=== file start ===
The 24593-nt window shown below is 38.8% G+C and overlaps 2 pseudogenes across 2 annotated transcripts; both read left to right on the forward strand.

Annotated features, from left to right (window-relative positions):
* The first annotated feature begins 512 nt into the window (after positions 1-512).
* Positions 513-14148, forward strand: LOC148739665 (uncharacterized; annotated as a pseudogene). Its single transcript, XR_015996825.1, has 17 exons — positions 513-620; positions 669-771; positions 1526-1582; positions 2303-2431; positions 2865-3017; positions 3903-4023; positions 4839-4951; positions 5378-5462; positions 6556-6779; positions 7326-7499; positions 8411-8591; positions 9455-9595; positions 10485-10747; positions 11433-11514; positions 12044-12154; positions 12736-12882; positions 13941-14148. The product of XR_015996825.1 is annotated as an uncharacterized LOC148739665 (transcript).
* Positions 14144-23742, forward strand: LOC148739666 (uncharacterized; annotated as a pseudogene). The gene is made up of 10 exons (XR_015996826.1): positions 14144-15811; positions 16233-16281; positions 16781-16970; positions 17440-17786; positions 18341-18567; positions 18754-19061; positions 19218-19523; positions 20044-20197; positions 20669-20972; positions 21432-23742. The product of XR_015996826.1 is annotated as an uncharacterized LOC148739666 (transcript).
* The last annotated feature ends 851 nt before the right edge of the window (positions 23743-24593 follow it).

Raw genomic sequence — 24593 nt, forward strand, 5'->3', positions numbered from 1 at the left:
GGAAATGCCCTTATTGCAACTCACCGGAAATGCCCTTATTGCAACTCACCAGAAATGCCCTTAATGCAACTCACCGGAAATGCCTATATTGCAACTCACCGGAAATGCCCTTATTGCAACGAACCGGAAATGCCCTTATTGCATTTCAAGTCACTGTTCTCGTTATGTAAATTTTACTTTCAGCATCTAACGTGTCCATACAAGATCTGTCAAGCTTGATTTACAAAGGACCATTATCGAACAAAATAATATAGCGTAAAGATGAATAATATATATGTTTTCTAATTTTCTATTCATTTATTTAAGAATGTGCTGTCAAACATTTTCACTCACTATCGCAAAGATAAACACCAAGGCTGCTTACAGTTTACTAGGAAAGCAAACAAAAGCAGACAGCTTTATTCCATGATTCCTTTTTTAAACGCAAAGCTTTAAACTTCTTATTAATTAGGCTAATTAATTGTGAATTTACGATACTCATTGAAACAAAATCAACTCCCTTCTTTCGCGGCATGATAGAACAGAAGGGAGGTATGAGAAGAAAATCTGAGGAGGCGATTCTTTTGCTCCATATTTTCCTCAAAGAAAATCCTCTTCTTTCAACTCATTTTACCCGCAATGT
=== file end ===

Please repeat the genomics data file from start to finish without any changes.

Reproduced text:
The 24593-nt window shown below is 38.8% G+C and overlaps 2 pseudogenes across 2 annotated transcripts; both read left to right on the forward strand.

Annotated features, from left to right (window-relative positions):
* The first annotated feature begins 512 nt into the window (after positions 1-512).
* Positions 513-14148, forward strand: LOC148739665 (uncharacterized; annotated as a pseudogene). Its single transcript, XR_015996825.1, has 17 exons — positions 513-620; positions 669-771; positions 1526-1582; positions 2303-2431; positions 2865-3017; positions 3903-4023; positions 4839-4951; positions 5378-5462; positions 6556-6779; positions 7326-7499; positions 8411-8591; positions 9455-9595; positions 10485-10747; positions 11433-11514; positions 12044-12154; positions 12736-12882; positions 13941-14148. The product of XR_015996825.1 is annotated as an uncharacterized LOC148739665 (transcript).
* Positions 14144-23742, forward strand: LOC148739666 (uncharacterized; annotated as a pseudogene). The gene is made up of 10 exons (XR_015996826.1): positions 14144-15811; positions 16233-16281; positions 16781-16970; positions 17440-17786; positions 18341-18567; positions 18754-19061; positions 19218-19523; positions 20044-20197; positions 20669-20972; positions 21432-23742. The product of XR_015996826.1 is annotated as an uncharacterized LOC148739666 (transcript).
* The last annotated feature ends 851 nt before the right edge of the window (positions 23743-24593 follow it).

Raw genomic sequence — 24593 nt, forward strand, 5'->3', positions numbered from 1 at the left:
GGAAATGCCCTTATTGCAACTCACCGGAAATGCCCTTATTGCAACTCACCAGAAATGCCCTTAATGCAACTCACCGGAAATGCCTATATTGCAACTCACCGGAAATGCCCTTATTGCAACGAACCGGAAATGCCCTTATTGCATTTCAAGTCACTGTTCTCGTTATGTAAATTTTACTTTCAGCATCTAACGTGTCCATACAAGATCTGTCAAGCTTGATTTACAAAGGACCATTATCGAACAAAATAATATAGCGTAAAGATGAATAATATATATGTTTTCTAATTTTCTATTCATTTATTTAAGAATGTGCTGTCAAACATTTTCACTCACTATCGCAAAGATAAACACCAAGGCTGCTTACAGTTTACTAGGAAAGCAAACAAAAGCAGACAGCTTTATTCCATGATTCCTTTTTTAAACGCAAAGCTTTAAACTTCTTATTAATTAGGCTAATTAATTGTGAATTTACGATACTCATTGAAACAAAATCAACTCCCTTCTTTCGCGGCATGATAGAACAGAAGGGAGGTATGAGAAGAAAATCTGAGGAGGCGATTCTTTTGCTCCATATTTTCCTCAAAGAAAATCCTCTTCTTTCAACTCATTTTACCCGCAATGT